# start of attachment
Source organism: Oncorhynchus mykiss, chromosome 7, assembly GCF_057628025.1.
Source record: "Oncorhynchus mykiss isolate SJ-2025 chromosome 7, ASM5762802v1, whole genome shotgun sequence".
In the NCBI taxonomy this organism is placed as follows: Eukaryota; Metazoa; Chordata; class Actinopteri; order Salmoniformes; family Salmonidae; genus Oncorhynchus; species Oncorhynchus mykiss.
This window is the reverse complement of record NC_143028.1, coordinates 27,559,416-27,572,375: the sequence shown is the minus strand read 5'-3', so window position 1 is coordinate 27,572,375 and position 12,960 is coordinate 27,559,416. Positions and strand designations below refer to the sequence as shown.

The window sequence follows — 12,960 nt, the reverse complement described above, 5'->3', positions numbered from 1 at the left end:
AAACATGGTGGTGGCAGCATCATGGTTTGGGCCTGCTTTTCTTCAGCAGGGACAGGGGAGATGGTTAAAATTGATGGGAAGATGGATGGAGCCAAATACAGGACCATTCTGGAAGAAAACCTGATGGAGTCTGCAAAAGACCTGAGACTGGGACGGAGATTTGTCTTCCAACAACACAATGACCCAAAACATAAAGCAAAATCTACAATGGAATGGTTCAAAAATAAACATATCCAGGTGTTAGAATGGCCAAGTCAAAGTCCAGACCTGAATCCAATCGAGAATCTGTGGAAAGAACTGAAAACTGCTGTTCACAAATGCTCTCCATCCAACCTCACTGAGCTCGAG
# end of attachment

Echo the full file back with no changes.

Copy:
Source organism: Oncorhynchus mykiss, chromosome 7, assembly GCF_057628025.1.
Source record: "Oncorhynchus mykiss isolate SJ-2025 chromosome 7, ASM5762802v1, whole genome shotgun sequence".
In the NCBI taxonomy this organism is placed as follows: Eukaryota; Metazoa; Chordata; class Actinopteri; order Salmoniformes; family Salmonidae; genus Oncorhynchus; species Oncorhynchus mykiss.
This window is the reverse complement of record NC_143028.1, coordinates 27,559,416-27,572,375: the sequence shown is the minus strand read 5'-3', so window position 1 is coordinate 27,572,375 and position 12,960 is coordinate 27,559,416. Positions and strand designations below refer to the sequence as shown.

The window sequence follows — 12,960 nt, the reverse complement described above, 5'->3', positions numbered from 1 at the left end:
AAACATGGTGGTGGCAGCATCATGGTTTGGGCCTGCTTTTCTTCAGCAGGGACAGGGGAGATGGTTAAAATTGATGGGAAGATGGATGGAGCCAAATACAGGACCATTCTGGAAGAAAACCTGATGGAGTCTGCAAAAGACCTGAGACTGGGACGGAGATTTGTCTTCCAACAACACAATGACCCAAAACATAAAGCAAAATCTACAATGGAATGGTTCAAAAATAAACATATCCAGGTGTTAGAATGGCCAAGTCAAAGTCCAGACCTGAATCCAATCGAGAATCTGTGGAAAGAACTGAAAACTGCTGTTCACAAATGCTCTCCATCCAACCTCACTGAGCTCGAG